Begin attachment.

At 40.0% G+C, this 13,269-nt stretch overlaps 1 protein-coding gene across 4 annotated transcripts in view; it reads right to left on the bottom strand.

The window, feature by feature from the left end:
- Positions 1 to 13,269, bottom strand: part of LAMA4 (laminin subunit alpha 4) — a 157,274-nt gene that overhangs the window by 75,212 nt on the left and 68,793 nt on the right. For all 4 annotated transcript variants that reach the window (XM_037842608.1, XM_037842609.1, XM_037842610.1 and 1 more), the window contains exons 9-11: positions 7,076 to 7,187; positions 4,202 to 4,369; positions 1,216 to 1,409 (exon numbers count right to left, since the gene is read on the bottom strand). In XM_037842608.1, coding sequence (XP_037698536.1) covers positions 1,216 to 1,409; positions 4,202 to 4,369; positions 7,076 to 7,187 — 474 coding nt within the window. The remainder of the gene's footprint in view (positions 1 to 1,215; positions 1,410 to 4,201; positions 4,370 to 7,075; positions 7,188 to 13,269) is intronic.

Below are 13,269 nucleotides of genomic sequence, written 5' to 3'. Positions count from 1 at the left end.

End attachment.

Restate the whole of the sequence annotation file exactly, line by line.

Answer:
At 40.0% G+C, this 13,269-nt stretch overlaps 1 protein-coding gene across 4 annotated transcripts in view; it reads right to left on the bottom strand.

The window, feature by feature from the left end:
- Positions 1 to 13,269, bottom strand: part of LAMA4 (laminin subunit alpha 4) — a 157,274-nt gene that overhangs the window by 75,212 nt on the left and 68,793 nt on the right. For all 4 annotated transcript variants that reach the window (XM_037842608.1, XM_037842609.1, XM_037842610.1 and 1 more), the window contains exons 9-11: positions 7,076 to 7,187; positions 4,202 to 4,369; positions 1,216 to 1,409 (exon numbers count right to left, since the gene is read on the bottom strand). In XM_037842608.1, coding sequence (XP_037698536.1) covers positions 1,216 to 1,409; positions 4,202 to 4,369; positions 7,076 to 7,187 — 474 coding nt within the window. The remainder of the gene's footprint in view (positions 1 to 1,215; positions 1,410 to 4,201; positions 4,370 to 7,075; positions 7,188 to 13,269) is intronic.

Below are 13,269 nucleotides of genomic sequence, written 5' to 3'. Positions count from 1 at the left end.